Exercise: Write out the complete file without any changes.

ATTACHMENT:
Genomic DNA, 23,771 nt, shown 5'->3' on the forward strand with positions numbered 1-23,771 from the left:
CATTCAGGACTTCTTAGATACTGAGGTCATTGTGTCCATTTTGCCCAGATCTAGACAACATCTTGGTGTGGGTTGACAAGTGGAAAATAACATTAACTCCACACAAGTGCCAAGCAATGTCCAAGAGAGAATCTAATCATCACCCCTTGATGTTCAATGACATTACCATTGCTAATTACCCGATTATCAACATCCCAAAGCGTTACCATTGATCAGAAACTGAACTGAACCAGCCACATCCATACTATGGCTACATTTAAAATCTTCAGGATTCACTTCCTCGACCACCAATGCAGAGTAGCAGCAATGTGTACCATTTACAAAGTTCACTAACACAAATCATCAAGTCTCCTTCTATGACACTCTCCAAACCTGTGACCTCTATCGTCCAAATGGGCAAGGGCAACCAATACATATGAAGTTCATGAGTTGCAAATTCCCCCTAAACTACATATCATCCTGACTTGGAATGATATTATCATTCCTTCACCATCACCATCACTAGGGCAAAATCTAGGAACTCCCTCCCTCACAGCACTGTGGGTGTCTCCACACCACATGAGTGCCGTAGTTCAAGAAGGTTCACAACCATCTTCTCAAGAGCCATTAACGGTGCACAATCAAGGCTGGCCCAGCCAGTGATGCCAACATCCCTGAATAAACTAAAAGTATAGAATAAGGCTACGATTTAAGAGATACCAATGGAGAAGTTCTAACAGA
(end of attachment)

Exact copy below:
Genomic DNA, 23,771 nt, shown 5'->3' on the forward strand with positions numbered 1-23,771 from the left:
CATTCAGGACTTCTTAGATACTGAGGTCATTGTGTCCATTTTGCCCAGATCTAGACAACATCTTGGTGTGGGTTGACAAGTGGAAAATAACATTAACTCCACACAAGTGCCAAGCAATGTCCAAGAGAGAATCTAATCATCACCCCTTGATGTTCAATGACATTACCATTGCTAATTACCCGATTATCAACATCCCAAAGCGTTACCATTGATCAGAAACTGAACTGAACCAGCCACATCCATACTATGGCTACATTTAAAATCTTCAGGATTCACTTCCTCGACCACCAATGCAGAGTAGCAGCAATGTGTACCATTTACAAAGTTCACTAACACAAATCATCAAGTCTCCTTCTATGACACTCTCCAAACCTGTGACCTCTATCGTCCAAATGGGCAAGGGCAACCAATACATATGAAGTTCATGAGTTGCAAATTCCCCCTAAACTACATATCATCCTGACTTGGAATGATATTATCATTCCTTCACCATCACCATCACTAGGGCAAAATCTAGGAACTCCCTCCCTCACAGCACTGTGGGTGTCTCCACACCACATGAGTGCCGTAGTTCAAGAAGGTTCACAACCATCTTCTCAAGAGCCATTAACGGTGCACAATCAAGGCTGGCCCAGCCAGTGATGCCAACATCCCTGAATAAACTAAAAGTATAGAATAAGGCTACGATTTAAGAGATACCAATGGAGAAGTTCTAACAGA